Monday, November 28, 2005

Pfizer gets favorable re-exam result on Lipitor patent, US 5,969,156

Claim 1 of US 5,969,156 (appl. no. 945812) states: A crystalline Form I atorvastatin hydrate having an X-ray powder diffraction containing at least one of the following 2.theta. values measured using CuK.sub..alpha. radiation: 11.9 or 22.0.

The summary of the invention for the '156 patent states:

Accordingly, the present invention is directed to crystalline Form I atorvastatin and hydrates thereof characterized by the following X-ray powder diffraction pattern expressed in terms of the 2.theta., d-spacings, and relative intensities with a relative intensity of >20% measured after 2 minutes of grinding and measured on a Siemens D-500 diffractometer with CuK.sub..alpha. radiation:

(>20%) Ground
2.theta. d 2 Minutes
9.150 9.6565 42.60
9.470 9.3311 41.94
10.266 8.6098 55.67
10.560 8.3705 29.33
11.853 7.4601 41.74
12.195 7.2518 24.62
17.075 5.1887 60.12
19.485 4.5520 73.59
21.626 4.1059 100.00
21.960 4.0442 49.44
22.748 3.9059 45.85
23.335 3.8088 44.72
23.734 3.7457 63.04
24.438 3.6394 21.10
28.915 3.0853 23.42
29.234 3.0524 23.36

Thus, it is interesting to note that claim 1 is directed to x-ray diffraction lines that are not the most intense in the observed pattern. Further, the patent does not appear to index the observed lines to a Bravais lattice. Nevertheless, the USPTO has issued a notice of intent to issue a re-examination certificate.

The blog PatentBaristas reports on the re-examination.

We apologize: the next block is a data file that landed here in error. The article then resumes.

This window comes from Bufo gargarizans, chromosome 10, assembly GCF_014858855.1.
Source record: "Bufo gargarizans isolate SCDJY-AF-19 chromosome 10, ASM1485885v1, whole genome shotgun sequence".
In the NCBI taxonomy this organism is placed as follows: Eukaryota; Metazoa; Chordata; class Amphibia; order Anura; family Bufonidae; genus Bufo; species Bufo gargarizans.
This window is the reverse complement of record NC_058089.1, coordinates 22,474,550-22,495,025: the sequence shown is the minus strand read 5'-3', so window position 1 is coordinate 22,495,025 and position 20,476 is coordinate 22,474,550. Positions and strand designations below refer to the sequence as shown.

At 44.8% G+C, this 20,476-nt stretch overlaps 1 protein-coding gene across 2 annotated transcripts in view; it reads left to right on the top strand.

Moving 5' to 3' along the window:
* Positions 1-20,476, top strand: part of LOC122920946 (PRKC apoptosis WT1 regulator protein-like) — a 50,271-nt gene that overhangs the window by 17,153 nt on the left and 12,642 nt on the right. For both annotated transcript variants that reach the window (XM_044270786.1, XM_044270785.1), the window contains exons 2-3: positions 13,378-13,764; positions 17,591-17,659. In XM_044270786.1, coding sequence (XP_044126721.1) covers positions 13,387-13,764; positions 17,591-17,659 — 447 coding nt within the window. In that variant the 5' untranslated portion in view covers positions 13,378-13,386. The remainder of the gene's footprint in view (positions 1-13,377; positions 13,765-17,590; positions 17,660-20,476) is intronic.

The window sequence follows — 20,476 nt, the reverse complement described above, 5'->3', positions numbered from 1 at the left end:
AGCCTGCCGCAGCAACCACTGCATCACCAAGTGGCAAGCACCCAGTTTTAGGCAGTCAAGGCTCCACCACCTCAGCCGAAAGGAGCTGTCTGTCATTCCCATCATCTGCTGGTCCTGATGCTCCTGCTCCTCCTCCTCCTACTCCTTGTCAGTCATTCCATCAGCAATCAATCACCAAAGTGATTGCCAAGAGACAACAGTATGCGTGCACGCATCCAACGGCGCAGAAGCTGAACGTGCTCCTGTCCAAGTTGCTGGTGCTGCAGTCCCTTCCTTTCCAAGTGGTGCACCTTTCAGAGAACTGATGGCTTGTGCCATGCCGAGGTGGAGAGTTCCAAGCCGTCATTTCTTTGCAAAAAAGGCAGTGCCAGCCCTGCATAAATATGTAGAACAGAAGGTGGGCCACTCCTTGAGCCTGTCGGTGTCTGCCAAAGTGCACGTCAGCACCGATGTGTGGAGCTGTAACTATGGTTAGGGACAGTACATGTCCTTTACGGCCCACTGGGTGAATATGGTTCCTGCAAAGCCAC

Of Ranbaxy's patent litigation involving Lipitor (which involves different patents):

Ranbaxy is expected to argue that one of Pfizer's patents covers only a combination of two chemical components, but not the separate component that became Lipitor, or atorvastatin calcium.

A second patent covers the specific Lipitor molecule. Ranbaxy is expected to argue that it is too similar to the first patent and should not have been issued. But analysts said that seems like a circular argument in which one appears to cancel out the other.

Also expected to come up in the suit is a claim by Ranbaxy that Pfizer got an unfair patent extension from U.S. regulators to make up for time the drug was under review for approval.

Should Ranbaxy convince the judge to void the second patent and declare the extension on the first patent invalid, Lipitor's patent would then expire in mid-2006, about the same time that Merck & Co's Zocor goes off patent.

Ranbaxy is challenging the legitimacy of two U.S. patents Pfizer holds on Lipitor that protect the drug from cheap generic copycats through 2009 and 2011.

[from yahoofinance via Reuters]

***Update from Forbes-->

Pfizer said the [re-examined] patent is separate from two other patents challenged in court by Indian drug maker Ranbaxy Laboratories Ltd. The challenged patents expire in March 2010 and June 2011, respectively.

A.G. Edwards analyst Al Rauch confirmed in an interview that the crystalline patent, which has been unchallenged in court, is of little relevance to the challenged patents.

"I think Pfizer's just trying to make a statement that they have good intellectual property," Rauch said of the drug maker's announcement. "The other two patents are much stronger." A decision on the challenged U.S. patent is expected by the end of the year. Rauch speculated that at least one of the two U.S. Lipitor patents challenged by Ranbaxy will hold up.


In September 2004, the non-profit organization Public Patent Foundation requested that the PTO open up a review and revoke Pfizer's 1999-issued crystalline patent, claiming that the intellectual property covered had been anticipated by other inventors. Representatives of the Public Patent Foundation were not available for immediate comment.


Post a Comment

<< Home